What To Know About Women’s Unique Aging Considerations
“Do not deprive me of my age. I have earned it”.
― May Sarton, Belgian-American poet, 1912-1995
If we are lucky, we get old. Of course, people get old in different ways, but men and women also age differently. Here is a look at some of the unique challenges women face as they age, how they can address these challenges, and how their loved ones can help.
Among the top health considerations for women as they age are:
- Menopause. During menopause, the body’s production of the hormones estrogen and progesterone decreases. That usually leads to a range of physical and emotional symptoms, such as hot flashes, mood changes, and vaginal dryness.
- Bone health. Women are more prone to osteoporosis than men, especially after menopause. This is because estrogen plays a role in maintaining bone density, and a decline in estrogen can increase the risk of fractures and bone loss.
- Heart health. Heart disease is the leading cause of death for women in many countries, and the risk of developing it increases with age. Regular exercise and a healthy diet can help reduce the risk.
These are just a few of the reasons women should have a checkup with their doctor annually, even if they are feeling well. Besides checking current health—through a physical exam, bloodwork, and other screenings—the doctor will ask for family health history. Menopause symptoms and the risk for osteoporosis are both strongly influenced by genetics. Heart health is somewhat influenced by genetics, but is also affected by lifestyle and environment.
Mental Health and Elder Abuse
Studies in numerous countries have shown that older women are more likely than older men to experience stress, depression and anxiety. The causes can include hormonal changes, caregiving responsibilities, and social isolation. Women may also have experienced gender-based discrimination or violence throughout their lives, which can affect mental health at any age.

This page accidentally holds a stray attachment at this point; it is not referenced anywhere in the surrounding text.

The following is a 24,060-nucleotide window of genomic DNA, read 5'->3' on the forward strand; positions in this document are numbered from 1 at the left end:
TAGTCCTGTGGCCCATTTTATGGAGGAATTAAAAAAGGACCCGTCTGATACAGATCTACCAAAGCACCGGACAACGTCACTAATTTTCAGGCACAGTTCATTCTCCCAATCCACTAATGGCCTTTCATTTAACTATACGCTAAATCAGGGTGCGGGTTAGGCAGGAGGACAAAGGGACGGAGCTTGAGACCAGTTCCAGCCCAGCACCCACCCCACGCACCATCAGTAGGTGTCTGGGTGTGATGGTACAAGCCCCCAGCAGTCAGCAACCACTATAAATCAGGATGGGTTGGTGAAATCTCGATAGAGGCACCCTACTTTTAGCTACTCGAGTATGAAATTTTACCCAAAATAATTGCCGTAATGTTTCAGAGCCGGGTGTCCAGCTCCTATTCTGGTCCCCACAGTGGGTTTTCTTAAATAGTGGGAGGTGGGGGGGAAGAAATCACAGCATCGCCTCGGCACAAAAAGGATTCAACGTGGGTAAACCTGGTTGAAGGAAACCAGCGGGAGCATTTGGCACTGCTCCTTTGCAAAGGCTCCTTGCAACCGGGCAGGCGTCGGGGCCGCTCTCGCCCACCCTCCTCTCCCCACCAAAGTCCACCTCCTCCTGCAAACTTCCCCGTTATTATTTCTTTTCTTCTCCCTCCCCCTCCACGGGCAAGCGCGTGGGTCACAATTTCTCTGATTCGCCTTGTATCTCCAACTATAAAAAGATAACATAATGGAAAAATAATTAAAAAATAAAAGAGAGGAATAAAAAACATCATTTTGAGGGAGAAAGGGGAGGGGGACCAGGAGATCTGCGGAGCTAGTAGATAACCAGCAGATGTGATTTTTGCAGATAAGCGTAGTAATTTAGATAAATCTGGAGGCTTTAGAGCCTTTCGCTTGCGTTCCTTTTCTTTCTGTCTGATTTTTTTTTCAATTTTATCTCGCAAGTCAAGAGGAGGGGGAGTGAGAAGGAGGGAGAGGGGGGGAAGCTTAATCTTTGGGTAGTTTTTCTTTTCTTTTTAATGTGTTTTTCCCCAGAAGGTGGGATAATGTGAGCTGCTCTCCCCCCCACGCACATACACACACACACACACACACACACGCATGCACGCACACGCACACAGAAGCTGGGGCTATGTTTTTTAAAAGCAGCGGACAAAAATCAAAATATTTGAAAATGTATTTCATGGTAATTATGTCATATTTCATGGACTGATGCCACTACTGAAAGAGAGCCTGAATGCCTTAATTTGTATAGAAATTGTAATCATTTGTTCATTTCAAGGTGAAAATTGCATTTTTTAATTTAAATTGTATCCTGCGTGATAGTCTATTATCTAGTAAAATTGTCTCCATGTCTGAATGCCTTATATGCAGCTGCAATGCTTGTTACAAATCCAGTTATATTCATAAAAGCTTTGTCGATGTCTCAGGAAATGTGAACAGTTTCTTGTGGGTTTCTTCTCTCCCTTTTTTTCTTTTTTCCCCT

Older women may also be more vulnerable to developing cognitive impairment, such as dementia. This is partly because women tend to live longer than men, and age is a significant risk factor for cognitive decline.
These and other factors mean older women are more susceptible to elder abuse than older men. The World Health Organization defines elder abuse as “a single or repeated act, or lack of appropriate action, occurring within any relationship where there is an expectation of trust, which causes harm or distress to an older person”. It may take the form of “physical, sexual, psychological and emotional abuse; financial and material abuse; abandonment; neglect; and serious loss of dignity and respect”.
Around the world, women tend to be the default family caregivers, so they may brush aside their own needs. Women of all ages should care for their mental health just as they do their physical health—each has been shown to affect the other.
Older women are generally less financially secure than older men. There are several reasons for this, including:
- Pay gap. Women typically earn less than men over the course of their careers, which means they have less money to save for retirement.